Junior Nick Brookes competes at the Combe Tennis Center in February. Men's tennis was one of seven Northwestern programs impacted by the NCAA's ruling on increased eligibility. Photo by Lami Zhang / North By Northwestern

As news and concern about the coronavirus started to ramp up in early March, spring sport athletes were suddenly faced with the harsh reality that the season they had worked for all year was going to be canceled. In response to objections, the NCAA announced on March 30 that they would be allowing schools to provide an additional year of eligibility to spring sport players whose seasons were cut short. While this was good news for the seven Northwestern teams it affected — baseball, softball, women’s lacrosse, and men’s and women’s golf and tennis — it also raises significant logistical and financial concerns for the athletic department.

Division l college athletes are allowed four seasons of competition, which can be completed within five years at the university. Common reasons student athletes don’t complete a season are by either getting injured or obtaining a redshirt, which is when an eligible student athlete refrains from participating in an entire season to compete in an extra year. The newly-shortened 2020 season has launched discussions between spring sport coaches and their athletes about what a potential fifth year might look like now that students can choose to stay for an entirely new reason.

The NCAA’s decision also increased the number of players baseball (the only spring sport with a limit) teams can have, allowing space for seniors to stay even as a new class of incoming freshmen is set to join. But for all spring sports, the NCAA did not stipulate how teams should handle the additional costs of extra players on their roster.

Teams receive a set amount of scholarships to distribute among their athletes each year: baseball teams, for example, receive 11.7 scholarships to allocate to 27 roster spots. As seniors graduate and their scholarship is no longer taken, the incoming freshmen are set to receive whatever money the team now has available. However, now that the NCAA’s announcement has given athletes the option to play an additional year, Northwestern’s athletic department will face significant additional costs if an entire senior class chooses to stay.

These financial burdens are only heightened as the NCAA announced extreme cuts to the revenue distribution for member universities in 2020. The significant losses from the cancelation of national tournaments for both winter and spring sports, particularly March Madness, has forced the NCAA’s Board of Governors to allot only $225 million to universities. This is a 62.5% cut from the anticipated $600 million that schools were expecting. Even though this money only accounts for a small portion of Northwestern’s athletic department’s budget after it gets split up among participating universities, any decrease in funding worsens the financial situation for schools who want to support their athletes in a fifth-year decision.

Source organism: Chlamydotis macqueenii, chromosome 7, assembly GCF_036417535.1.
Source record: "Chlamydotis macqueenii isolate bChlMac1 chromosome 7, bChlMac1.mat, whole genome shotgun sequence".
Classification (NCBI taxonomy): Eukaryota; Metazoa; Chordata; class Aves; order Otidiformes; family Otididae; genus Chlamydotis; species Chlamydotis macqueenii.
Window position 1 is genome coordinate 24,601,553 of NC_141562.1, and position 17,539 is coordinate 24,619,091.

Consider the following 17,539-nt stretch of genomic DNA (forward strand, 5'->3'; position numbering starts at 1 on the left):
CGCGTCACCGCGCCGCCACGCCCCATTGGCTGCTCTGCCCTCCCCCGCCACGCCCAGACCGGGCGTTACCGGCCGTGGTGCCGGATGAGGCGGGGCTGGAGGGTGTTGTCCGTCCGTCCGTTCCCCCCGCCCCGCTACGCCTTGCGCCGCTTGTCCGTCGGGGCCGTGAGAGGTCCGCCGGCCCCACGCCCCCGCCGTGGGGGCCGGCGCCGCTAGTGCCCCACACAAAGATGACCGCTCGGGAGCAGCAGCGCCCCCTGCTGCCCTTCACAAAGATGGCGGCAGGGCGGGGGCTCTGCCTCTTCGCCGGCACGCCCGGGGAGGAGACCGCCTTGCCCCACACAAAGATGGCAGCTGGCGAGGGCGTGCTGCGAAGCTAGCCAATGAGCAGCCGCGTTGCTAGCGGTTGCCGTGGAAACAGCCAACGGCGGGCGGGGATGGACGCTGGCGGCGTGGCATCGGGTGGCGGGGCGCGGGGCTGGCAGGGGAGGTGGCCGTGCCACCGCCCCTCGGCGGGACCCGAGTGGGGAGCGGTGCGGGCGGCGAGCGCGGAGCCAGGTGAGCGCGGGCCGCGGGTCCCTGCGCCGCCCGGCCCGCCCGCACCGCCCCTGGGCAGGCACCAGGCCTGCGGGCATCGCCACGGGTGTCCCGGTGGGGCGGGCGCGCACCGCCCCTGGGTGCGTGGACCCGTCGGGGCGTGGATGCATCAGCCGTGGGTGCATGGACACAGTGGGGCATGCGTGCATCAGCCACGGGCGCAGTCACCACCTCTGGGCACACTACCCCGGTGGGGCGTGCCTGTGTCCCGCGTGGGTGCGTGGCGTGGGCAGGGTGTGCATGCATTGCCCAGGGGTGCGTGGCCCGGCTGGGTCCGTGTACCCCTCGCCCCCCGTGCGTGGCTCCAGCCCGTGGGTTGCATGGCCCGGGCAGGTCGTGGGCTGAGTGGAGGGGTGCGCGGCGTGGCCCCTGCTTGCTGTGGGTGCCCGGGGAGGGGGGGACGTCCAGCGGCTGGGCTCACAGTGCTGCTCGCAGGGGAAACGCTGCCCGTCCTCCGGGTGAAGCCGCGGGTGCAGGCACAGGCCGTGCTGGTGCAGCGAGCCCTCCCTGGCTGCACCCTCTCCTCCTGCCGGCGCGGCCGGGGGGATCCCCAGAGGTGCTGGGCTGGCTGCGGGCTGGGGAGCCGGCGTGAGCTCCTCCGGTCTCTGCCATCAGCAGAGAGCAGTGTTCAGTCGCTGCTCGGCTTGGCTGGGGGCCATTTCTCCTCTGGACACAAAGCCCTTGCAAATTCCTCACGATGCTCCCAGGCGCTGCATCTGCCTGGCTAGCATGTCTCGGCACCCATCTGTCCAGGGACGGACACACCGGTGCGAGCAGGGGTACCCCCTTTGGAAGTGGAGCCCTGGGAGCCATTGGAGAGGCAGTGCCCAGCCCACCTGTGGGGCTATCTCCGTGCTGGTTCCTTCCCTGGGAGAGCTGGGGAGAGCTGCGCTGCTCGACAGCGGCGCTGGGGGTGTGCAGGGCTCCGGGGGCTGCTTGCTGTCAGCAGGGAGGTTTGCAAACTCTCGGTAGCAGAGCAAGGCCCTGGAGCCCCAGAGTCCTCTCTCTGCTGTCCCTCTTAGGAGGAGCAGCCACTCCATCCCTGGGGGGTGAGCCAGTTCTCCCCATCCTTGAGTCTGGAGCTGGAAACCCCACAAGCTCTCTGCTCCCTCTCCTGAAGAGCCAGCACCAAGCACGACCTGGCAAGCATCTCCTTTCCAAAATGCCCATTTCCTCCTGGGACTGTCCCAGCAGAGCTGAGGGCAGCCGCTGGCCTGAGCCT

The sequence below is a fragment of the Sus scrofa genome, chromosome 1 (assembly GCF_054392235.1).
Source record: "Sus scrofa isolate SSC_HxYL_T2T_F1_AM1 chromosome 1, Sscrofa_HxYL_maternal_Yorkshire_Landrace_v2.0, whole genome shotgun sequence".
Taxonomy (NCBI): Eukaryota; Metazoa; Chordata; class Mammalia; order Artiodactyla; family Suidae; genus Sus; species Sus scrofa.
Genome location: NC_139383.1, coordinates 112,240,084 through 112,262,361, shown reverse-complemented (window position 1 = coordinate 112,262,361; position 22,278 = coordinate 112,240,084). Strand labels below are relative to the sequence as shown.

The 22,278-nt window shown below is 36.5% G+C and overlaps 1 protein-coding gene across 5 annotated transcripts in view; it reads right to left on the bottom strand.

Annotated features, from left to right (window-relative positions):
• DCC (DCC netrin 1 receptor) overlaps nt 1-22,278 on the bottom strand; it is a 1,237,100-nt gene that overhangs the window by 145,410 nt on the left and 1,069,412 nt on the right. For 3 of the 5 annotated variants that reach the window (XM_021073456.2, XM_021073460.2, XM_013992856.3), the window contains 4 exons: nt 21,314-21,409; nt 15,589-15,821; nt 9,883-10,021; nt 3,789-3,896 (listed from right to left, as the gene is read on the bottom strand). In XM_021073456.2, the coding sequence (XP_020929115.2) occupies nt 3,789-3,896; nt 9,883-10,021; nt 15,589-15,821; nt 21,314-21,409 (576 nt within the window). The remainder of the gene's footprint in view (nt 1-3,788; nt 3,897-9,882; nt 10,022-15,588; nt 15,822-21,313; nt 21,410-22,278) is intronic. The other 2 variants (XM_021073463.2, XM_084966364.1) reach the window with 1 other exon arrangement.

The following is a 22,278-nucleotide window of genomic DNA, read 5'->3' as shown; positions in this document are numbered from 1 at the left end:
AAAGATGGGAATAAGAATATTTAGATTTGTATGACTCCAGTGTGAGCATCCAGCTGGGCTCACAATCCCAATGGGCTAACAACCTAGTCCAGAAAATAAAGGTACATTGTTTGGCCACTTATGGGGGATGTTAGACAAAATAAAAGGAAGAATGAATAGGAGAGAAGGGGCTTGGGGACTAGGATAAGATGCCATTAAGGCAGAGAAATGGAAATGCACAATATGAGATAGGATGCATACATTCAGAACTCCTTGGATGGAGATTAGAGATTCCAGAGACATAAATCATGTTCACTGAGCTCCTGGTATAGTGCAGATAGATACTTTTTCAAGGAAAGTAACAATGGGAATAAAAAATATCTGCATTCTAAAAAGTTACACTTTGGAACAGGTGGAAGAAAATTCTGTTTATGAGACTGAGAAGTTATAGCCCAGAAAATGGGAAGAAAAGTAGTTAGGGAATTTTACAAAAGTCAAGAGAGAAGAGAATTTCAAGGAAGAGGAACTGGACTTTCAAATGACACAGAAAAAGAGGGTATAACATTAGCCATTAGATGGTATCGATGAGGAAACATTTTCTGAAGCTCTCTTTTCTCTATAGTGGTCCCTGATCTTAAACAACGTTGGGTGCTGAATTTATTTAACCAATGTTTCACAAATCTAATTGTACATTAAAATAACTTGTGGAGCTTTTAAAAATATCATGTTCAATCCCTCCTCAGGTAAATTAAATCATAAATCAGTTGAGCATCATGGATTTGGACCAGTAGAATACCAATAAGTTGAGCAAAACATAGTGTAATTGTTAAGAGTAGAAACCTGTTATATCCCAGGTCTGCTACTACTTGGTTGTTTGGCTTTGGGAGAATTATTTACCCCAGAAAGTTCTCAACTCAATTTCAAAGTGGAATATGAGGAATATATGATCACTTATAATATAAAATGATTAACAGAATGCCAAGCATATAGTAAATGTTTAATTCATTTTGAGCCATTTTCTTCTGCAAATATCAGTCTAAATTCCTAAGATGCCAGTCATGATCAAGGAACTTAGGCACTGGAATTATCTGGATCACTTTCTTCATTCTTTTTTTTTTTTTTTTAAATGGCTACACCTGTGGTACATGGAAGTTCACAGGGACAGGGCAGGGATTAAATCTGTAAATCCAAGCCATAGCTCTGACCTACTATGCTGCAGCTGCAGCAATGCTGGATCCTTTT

The NCAA’s announcement has left the scholarship decisions up to the universities, allowing schools to award students the additional year of eligibility without providing the same amount of financial assistance they had in previous years. This means Northwestern athletes who were on significant scholarship are not necessarily guaranteed the same amount of money if they choose to stay.

The decision by the NCAA to not provide additional funding along with their extended eligibility decision changes the consideration for many affected spring sport athletes. While athletes were granted the year of eligibility they were hoping for, a decrease in or elimination of financial assistance might leave them unable to return. Even if Northwestern’s athletic department wanted to honor all previous scholarships, the decrease in revenue from winter and spring sports, as well as the NCAA’s lack of financial assistance, will make it difficult to do so.

This decision is set to affect a player’s entire experience as well. A combination of the loss of revenue as well as increased cost for larger rosters means an incoming freshman’s next four years might look different. Team-provided meals, team-issued gear, travel expenses and facility usage will all continue to be affected as teams find ways to navigate a smaller budget. Highly skilled players who were committed to coming in as freshmen next year were recruited on the assumption that they might be filling a graduating senior’s starting position. They might now be forced to compete with a larger roster than they had anticipated if an entire senior class chooses to stay.

As of now, there is no clear answer on what the future will hold for Northwestern spring sports. An athletic communications director for the university mentioned in an email that the details of spring eligibility were still being worked out as late as the end of April. What scholarship specifics will be decided on — and which Wildcat senior athletes will return — are still looming questions.

It is clear that COVID-19’s impact is going to be felt for years to come, and athletic departments are just one example of the many institutions that will have to find ways to adjust. The extended eligibility for spring sport athletes was a positive reaction by the NCAA as schools attempt to support their athletes through these tough times. If they can figure out the finances, it can still hopefully turn out to be a favorable decision for the spring sports affected.